Victor Babu looked nothing like his art. Big and burly, with a voice that could only have been birthed in the Bronx, Babu created porcelain objects so exquisite that a Ming dynasty emperor would have wept to own one. In 2008, Sherry Lacy, an artist and former director of the Kansas City Art Institute’s Charlotte Crosby Kemper Gallery, curated “Remembering Beauty: The Ceramic Work of Victor Babu,” a 50-year retrospective. She said recently: “Victor was a big man, yet like porcelain, his medium of choice, he was capable of translucency. He was strong and resonant, and exhibited such deft, delicate handling of clay it was lyrical to watch.”
Babu taught at KCAI in the ceramics department from 1968 to 2001. His fellow professor until his retirement was George Timock, who arrived in 1973. “Victor and I shared a studio in a three-car garage for eight years,” Timock said. “All we had was a floor heater and a water cooler, so we bonded. He was just amazing.
“The program was really rigorous — all ass and elbows back then. But I still remember how he talked to the students. He would put his hands on his heart, look everyone in the eye, and make them think they were the only ones in the room.
“He never wanted the students to just copy him. The tea bowl was one of his teaching tools. He would bring some to class, and have the students touch, feel and react to each piece. He would be honest with the students about their work, but he was always respectful, and so many of his students adored him.
“He was also a magician when it came to his art, particularly his glazes. I couldn’t believe the bloody reds he could produce.”
Babu was on the search committee when the ceramics department hired Cary Esser to become the head of the department in 1996. She remembers that “Victor had such wit; he taught a lot through storytelling. He was a teacher extraordinaire. There was an immediacy when he talked to you, and what he let his students know was that whatever was inside them was good.
“He was an alchemist when it came to his glazes. To achieve glazes that clear and beautiful, you had to be in tune with all the chemistry and phenomena of ceramic making.”
Babu crafted numerous ceramic forms — jars, casseroles, tea bowls — but is best known for his immense, elegantly painted porcelain chargers. In the last years of his career he saw his artwork enter numerous museum collections, but it wasn’t always that easy.
He loved beauty and insisted on making beautiful objects during a time period — the 1980s and 90s — when identity politics ruled the art world and when beauty was a dirty word. He once talked to this writer about how many of his peers dismissed him for years as being a mere “cake decorator.”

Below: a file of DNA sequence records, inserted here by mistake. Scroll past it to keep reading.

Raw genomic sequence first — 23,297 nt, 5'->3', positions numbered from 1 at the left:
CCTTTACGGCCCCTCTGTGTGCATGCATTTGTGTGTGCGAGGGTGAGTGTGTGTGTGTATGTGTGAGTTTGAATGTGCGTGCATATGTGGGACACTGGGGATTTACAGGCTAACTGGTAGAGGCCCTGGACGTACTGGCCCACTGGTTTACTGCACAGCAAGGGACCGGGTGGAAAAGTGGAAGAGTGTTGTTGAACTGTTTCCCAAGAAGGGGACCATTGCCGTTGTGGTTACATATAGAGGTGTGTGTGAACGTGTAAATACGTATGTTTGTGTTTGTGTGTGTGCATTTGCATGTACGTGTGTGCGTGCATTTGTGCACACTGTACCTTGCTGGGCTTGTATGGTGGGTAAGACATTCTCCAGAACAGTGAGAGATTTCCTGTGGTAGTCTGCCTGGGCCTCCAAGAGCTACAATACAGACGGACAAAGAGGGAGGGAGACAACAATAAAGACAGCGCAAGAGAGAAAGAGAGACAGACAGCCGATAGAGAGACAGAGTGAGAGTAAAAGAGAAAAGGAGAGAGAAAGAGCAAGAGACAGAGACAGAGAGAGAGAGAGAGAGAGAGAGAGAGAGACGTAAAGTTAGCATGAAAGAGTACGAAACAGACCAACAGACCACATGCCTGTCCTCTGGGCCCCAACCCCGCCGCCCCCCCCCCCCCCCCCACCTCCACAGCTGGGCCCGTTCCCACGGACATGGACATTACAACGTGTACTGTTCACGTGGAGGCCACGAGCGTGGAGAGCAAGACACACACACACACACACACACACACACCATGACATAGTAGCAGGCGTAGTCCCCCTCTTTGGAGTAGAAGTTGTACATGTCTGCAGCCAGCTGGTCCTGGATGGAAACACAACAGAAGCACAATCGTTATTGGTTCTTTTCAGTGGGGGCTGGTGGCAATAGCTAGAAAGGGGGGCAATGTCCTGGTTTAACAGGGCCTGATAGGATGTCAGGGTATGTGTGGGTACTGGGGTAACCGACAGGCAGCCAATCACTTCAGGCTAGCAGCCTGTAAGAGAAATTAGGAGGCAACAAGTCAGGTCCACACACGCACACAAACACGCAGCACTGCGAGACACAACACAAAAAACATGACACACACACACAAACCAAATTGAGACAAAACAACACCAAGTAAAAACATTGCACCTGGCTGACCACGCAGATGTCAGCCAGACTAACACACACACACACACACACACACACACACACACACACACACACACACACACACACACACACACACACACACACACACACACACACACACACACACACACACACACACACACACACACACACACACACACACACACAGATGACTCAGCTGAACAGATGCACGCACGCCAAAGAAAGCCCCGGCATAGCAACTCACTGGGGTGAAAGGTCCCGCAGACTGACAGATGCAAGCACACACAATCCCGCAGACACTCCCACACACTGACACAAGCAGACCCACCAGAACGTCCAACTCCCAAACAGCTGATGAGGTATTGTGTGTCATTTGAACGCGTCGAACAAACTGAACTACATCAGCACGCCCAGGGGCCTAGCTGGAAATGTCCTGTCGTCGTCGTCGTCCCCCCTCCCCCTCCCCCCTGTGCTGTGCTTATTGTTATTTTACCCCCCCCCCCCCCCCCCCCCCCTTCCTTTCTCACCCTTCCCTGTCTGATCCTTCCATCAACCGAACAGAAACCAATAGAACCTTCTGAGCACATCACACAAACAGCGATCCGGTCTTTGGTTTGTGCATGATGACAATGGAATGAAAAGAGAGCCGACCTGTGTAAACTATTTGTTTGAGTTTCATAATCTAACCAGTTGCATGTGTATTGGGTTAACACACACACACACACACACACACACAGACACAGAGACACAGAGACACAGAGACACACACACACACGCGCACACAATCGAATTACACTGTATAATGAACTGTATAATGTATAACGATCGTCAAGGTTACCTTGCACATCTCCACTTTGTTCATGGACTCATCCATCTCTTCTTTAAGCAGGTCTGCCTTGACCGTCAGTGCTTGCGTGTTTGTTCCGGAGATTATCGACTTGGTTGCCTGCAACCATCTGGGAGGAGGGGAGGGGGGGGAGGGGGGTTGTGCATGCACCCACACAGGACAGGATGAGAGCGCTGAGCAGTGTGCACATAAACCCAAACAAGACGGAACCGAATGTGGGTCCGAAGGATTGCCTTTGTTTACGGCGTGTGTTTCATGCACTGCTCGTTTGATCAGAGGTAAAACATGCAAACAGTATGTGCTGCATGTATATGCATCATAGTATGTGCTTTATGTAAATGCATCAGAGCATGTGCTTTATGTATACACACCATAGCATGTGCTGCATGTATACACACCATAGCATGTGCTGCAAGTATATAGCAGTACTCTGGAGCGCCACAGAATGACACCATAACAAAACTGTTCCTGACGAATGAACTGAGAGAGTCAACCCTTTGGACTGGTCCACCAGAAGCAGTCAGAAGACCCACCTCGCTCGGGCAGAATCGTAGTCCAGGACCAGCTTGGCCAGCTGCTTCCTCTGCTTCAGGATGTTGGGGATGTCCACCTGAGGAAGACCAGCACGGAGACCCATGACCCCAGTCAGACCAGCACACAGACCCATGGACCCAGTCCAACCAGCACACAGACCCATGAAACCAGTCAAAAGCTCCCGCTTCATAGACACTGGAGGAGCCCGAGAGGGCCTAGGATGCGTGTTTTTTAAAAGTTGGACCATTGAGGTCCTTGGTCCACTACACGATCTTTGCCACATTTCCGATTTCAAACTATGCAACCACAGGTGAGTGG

Babu told stories of how, as a child, he would sneak out of church to go to the Metropolitan Museum of Art and study the ceramics on display. He also talked about how he loved to sit on Persian rugs and analyze the designs. Those were influences he alluded to often when he spoke about his art. But his own design motifs were deeply personal. The snakes, fauna and floral images he invented were tinged with eroticism, and his colors were rich and powerful. These are highly seductive works.
Mo Dickens, a good friend of Babu’s, tells the ultimate story about the artist and his art. “One day I was in his studio, and he had just unloaded a glorious porcelain charger from his kiln. It was truly one of the most beautiful pieces of art I had ever seen. Vic studied it. He asked me to move it to a large table. Then he asked me to cover it with a towel. Then he took a hammer and smashed it to tiny shards. I yelled, ‘What the hell are you doing?!’ He said he was disappointed in one of the colors, and he didn’t want any work of art out in public with his name on it unless he was 100 percent satisfied with it.
“That was over a decade ago, and I’m still trying to process what that kind of commitment means.”
A celebration of life for Victor Babu will be held July 20 from 4 to 6 p.m., with remarks and a champagne toast at 4:45 p.m., in the Kansas City Art Institute’s Richard J. Stern Ceramics Building, 4410 Warwick Blvd. RSVP by July 12 via Facebook or email firstname.lastname@example.org